Today we’re talking to textile designer Leah Nikolaou, who combines her love of nature and textiles into unique, mixed media embroidery kits.
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Tell us about yourself. What do you make?
I’m Leah, a textile designer from the small rural town of Frome, in Somerset, in the UK. I make pressed flower art and embroidery kits that fuse together my two favourite hobbies, flower pressing and hand embroidery in paper.
My inspiration comes from nature, from the wildflowers in my local area as well as flowers home-grown from seeds and bulbs in my garden. I’m no gardening expert but trial and error always produces something blooming beautifully each year.
Read also: Best flower press kits
I’m always favouring space for plants that repeat bloom so there is lots of opportunity to try again to achieve the detailed paper-like pressings that define my style. I then combine my specimens with paper and stitching to create my artwork.
I choose hand embroidery to create my stitches and thick chunky wool because I love the contrast it plays with the delicate ethereal pressed flowers. They weren’t the most natural materials to put together but my work is very much about finding a harmony between the two.
I experiment using the pressed flowers in their real state and also in capturing them in their optimum state through photography. I then use the photographs in my embroidery templates and digitally print them onto museum-quality papers.
Fine art papers allow the beauty of pressed flowers to really shine. Their textured surfaces make them appear like watercolour paintings with life-like accuracy. This definition juxtaposed with the childlike naivety of stitching chunky wool into paper is what excites me to keep experimenting.
What do you consider your best or favorite piece of work?
My favourite piece of work is always the one I’m working on. At the moment I’m working on a poppy that I pressed in the summer.
From my current collection, I would say it’s my ‘Iris and Spring Flowers Embroidery Kit.’ The iris is one of the most incredible flowers that I’ve pressed and photographed.
I managed to capture the fine details that developed as it dried in high definition. The hand embroidery too was a result of lots of smaller experiments that just seemed to come together and work.
Each element of this piece for me was a success.
Read also: Best embroidery classes online
Tell us about your workspace
My workspace is tiny, approx 3m x 3m. It’s a spare room in my house in Frome. I’ve been working from here since we relocated to the countryside in February 2020, literally weeks before the first covid pandemic took us into lockdown.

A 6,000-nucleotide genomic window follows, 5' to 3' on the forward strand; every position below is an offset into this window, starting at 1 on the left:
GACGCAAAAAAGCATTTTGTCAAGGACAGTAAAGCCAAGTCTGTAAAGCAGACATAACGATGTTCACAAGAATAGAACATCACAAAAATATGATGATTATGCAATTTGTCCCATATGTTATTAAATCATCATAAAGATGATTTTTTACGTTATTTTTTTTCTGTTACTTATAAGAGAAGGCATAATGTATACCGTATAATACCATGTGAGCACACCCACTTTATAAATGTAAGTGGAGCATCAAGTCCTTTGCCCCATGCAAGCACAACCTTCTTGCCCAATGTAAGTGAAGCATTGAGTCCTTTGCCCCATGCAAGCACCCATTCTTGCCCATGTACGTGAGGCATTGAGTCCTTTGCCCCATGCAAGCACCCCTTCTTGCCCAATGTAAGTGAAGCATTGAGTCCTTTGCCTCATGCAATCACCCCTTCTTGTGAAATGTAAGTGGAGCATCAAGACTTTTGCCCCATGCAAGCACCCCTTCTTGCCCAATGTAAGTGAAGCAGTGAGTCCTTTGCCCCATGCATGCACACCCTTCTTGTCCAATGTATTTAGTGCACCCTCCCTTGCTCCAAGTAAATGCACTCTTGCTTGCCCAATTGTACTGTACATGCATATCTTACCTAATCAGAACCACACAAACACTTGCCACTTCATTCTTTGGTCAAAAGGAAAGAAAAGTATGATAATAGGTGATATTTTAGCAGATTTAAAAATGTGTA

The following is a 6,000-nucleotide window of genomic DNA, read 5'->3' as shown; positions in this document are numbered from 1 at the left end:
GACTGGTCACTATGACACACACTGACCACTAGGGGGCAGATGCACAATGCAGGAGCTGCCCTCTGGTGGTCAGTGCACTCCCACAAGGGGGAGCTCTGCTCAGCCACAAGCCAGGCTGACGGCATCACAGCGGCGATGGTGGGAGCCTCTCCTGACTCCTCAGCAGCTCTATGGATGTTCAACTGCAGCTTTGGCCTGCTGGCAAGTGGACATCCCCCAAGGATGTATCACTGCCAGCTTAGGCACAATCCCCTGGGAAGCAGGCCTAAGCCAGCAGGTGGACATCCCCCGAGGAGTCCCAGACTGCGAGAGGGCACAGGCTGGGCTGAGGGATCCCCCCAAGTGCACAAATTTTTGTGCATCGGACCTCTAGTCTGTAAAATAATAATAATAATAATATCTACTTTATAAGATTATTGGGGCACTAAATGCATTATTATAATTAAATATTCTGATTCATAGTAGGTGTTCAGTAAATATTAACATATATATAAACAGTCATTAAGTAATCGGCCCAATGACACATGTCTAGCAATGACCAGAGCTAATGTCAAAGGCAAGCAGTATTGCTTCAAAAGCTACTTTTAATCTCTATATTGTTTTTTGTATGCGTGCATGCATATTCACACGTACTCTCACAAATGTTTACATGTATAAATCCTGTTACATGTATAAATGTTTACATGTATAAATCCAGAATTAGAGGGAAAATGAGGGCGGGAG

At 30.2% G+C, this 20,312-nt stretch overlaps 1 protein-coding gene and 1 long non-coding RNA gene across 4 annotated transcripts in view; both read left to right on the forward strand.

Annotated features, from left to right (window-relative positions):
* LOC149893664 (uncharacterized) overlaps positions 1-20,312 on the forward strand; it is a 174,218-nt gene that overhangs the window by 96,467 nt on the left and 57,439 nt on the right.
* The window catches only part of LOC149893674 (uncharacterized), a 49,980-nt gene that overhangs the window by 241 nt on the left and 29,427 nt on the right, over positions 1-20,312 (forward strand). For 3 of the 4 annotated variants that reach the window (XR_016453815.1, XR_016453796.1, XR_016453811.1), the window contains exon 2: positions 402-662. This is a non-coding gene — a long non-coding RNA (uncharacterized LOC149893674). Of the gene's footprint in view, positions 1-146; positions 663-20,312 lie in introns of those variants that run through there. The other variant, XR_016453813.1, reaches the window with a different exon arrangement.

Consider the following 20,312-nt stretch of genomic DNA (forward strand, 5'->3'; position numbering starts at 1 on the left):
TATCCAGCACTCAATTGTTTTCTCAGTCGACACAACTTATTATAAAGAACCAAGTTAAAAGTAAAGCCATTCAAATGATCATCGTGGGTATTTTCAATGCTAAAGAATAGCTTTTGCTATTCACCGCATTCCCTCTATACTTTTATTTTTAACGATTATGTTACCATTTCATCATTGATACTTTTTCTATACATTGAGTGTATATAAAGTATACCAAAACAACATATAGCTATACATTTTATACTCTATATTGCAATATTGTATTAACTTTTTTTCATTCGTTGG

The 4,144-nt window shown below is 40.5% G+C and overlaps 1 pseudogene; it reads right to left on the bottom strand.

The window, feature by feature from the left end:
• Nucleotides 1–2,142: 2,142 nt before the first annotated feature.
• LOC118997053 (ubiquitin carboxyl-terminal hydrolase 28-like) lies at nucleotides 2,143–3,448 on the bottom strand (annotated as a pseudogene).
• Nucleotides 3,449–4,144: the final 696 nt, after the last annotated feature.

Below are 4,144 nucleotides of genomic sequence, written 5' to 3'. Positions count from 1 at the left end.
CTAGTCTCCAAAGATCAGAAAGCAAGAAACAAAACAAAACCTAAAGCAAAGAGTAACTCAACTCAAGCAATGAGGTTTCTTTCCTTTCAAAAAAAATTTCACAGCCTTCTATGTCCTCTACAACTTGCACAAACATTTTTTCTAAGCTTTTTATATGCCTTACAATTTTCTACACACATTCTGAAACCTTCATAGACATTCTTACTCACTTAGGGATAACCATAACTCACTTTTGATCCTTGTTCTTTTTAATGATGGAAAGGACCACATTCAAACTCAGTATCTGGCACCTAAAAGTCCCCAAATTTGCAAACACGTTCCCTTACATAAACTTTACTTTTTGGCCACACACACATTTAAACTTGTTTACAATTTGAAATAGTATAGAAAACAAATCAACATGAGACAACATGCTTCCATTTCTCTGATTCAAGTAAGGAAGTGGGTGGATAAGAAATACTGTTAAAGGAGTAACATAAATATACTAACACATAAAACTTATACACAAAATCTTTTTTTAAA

Because it is in my house and my husband particularly loves a clean and tidy house, I strive to keep my mess in order! We do have plans to build an extension that will free up more space but we are a couple of years away from that at the moment.
However, my garden is also an extension of my workspace as it accommodates my flower-growing experiments. The garden was a mess when we moved in, having had a mattress burnt in the middle of the grass by previous owners.
We landscaped it during the first lockdown, doing the majority of the work ourselves. In fact, we took it back to a pretty blank canvas, just leaving a few bushes, two apple trees, and a huge holly tree.
What is your favorite material or tool to work with?
Wool, chunky wool. It’s always been my favourite material. I started working with chunky wool during my MA at the Royal College of Art in London.
Back then I was mainly hand knitting but the textural naive quality of chunky stitches in whatever form I just love!
Read also: Best chunky yarn for arm knitting
How long have you been embroidering paper? How/why did you decide to make the shift to paper as a backing material?
My work has gone through several developmental stages, one of which was hand embroidering pieces of sticky paper onto leaves as well as linen and cotton fabrics.
However, my experiments have always bought me back to paper.
I have been embroidering paper for a few years now which started as a means of being able to preserve and transfer the highly detailed images of my pressed flowers onto my embroidery designs.
What is the most challenging aspect of your craft or business?
The most challenging aspect of my business without a doubt is getting found by my target audience in the vast sea that is social media and the internet and teaching myself about digital marketing.
There are so many strings a designer needs to their bow and it took me a while to realise I couldn’t just design and list a product on my website then expect people to find me.
Any advice for beginners?
My top tips for anybody wanting to try paper embroidery are:
- Use corrugated card as a mat to pierce on (good use of delivery boxes!).
- Use sharp darning needles.
- Turn your paper around as you work for ease.
- For pieces bigger than A5, rest them on the edge of a table so that you have easy access to the back of your work.
- Experiment with different papers and have fun! It’s a bit like a huge dot to do but with wool rather than a pencil!
- Some vintage papers are far too fragile for wool but you could use thread rather than wool on these.
Read also: Best embroidery kits for beginners
Who/what inspires you? Any shoutouts to fellow makers?
The 17th Century botanist George Clifford hugely inspired my early pieces. He preserved and presented his pressed flowers from his travels in little 2D paper vases and urns. His and all of the botanical pressings archived by the Natural History Museum in South Kensington, London are fascinating.
The work of textile artist Susana Bauer, I also find inspirational with her use of natural materials as a base to embroider onto. I also love Karen Barbe’s paper embroidery experiments as well as Liz Sofield’s textural thread and paper designs.
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